Fri: U-M Offensive Coaches Comment on Game

Michigan's 32-28 loss to Nebraska in the 2005 Mastercard Alamo Bowl ended a season that was not up to Michigan standards. At 7-5, the Wolverines tallied the most losses in a season since 1984, when they finished 6-6 with a Holiday Bowl loss to eventual National Champion Brigham Young. Following the game, Michigan offensive coordinator Terry Malone and quarterbacks coach Scot Loeffler had brief comments about the loss, and about winning and losing.

For the second-straight bowl game, the University of Michigan football team squandered a double-digit lead in the fourth quarter, resulting in a season ending loss. The 32-28 defeat at the hands of the Nebraska Cornhuskers in the 2005 Mastercard Alamo Bowl resulted in a large part because of Wolverine miscues.

Michigan ran for 130-yards on 42 rushing attempts - a 3.1 yards-per-carry average. Mike Hart led with 83-yards on 19 carries. Coming into the game, the Wolverines averaged 164.5 yards-per-game.

Michigan offensive coordinator Terry Malone spoke briefly with following the game. "We didn't run the ball nearly as well as we'd hoped too," Malone said.

Turnovers also killed Michigan scoring opportunities, and gave Nebraska the ball deep in Michigan territory. A late third quarter Zachary Bowman interception of a Chad Henne pass in the back of the endzone stalled one Wolverine scoring chance. A controversial Henne fumble late in the fourth quarter led to the winning Nebraska score. "We just can't make mistakes and expect to win football games," Malone said. "Normally it comes down to a couple plays, and this time we didn't make those plays we needed to make."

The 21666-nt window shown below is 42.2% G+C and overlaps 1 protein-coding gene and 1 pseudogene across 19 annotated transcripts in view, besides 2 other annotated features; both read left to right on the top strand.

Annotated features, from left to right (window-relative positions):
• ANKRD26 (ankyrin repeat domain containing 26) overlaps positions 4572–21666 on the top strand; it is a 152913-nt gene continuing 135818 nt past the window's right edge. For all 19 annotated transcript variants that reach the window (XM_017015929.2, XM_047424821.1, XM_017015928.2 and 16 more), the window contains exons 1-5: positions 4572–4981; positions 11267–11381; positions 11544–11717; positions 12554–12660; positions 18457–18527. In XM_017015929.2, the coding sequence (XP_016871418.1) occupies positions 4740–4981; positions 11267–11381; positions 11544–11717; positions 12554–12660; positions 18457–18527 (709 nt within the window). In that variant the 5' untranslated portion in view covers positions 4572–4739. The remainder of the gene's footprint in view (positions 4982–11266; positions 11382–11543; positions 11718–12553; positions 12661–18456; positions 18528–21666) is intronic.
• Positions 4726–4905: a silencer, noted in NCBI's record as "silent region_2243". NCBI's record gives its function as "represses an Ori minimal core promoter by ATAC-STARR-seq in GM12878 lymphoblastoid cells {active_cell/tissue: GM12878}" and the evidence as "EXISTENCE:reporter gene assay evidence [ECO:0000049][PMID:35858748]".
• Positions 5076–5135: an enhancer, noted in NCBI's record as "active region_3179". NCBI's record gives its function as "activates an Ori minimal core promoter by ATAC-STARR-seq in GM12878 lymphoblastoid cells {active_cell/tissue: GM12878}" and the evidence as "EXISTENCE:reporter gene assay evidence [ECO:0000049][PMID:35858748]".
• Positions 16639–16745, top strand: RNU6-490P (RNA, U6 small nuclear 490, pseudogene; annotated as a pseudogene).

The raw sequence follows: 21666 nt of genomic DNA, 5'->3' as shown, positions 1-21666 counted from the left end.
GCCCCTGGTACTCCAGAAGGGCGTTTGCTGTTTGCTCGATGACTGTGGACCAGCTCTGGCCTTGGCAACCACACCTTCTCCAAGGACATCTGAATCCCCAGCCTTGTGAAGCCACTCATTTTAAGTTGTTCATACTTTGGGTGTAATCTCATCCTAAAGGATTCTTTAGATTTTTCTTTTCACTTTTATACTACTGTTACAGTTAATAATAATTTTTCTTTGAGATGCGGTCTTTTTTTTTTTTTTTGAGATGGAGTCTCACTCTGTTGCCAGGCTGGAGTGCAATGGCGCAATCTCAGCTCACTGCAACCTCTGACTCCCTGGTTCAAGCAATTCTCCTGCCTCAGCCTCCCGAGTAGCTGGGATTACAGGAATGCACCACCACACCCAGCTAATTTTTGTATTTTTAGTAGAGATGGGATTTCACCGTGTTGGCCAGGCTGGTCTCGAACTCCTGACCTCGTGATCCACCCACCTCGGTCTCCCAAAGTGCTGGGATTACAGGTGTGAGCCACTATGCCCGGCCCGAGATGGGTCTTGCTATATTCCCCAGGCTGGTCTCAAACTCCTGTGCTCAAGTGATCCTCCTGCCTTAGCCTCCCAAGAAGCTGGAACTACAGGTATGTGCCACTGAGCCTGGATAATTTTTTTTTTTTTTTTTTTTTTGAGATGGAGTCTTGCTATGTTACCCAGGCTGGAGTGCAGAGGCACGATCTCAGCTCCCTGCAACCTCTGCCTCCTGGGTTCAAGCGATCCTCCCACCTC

Michigan quarterback Henne was the second-leading rusher on the team, with 38-yards on 13 carries and one touchdown - his first rushing TD of the season. He was 21-of-43 for 270-yards and one interception. Wolverine quarterbacks coach Scot Loeffler said he couldn't comment on Henne's performance until after he reviewed tape of the game.

However, Coach Loeffler did comment on the close battles Michigan has been in over the years. "If you look at the games we've won and lost it usually comes down to four or five plays," he said. "The difference in winning or losing comes down to making those four or five plays."

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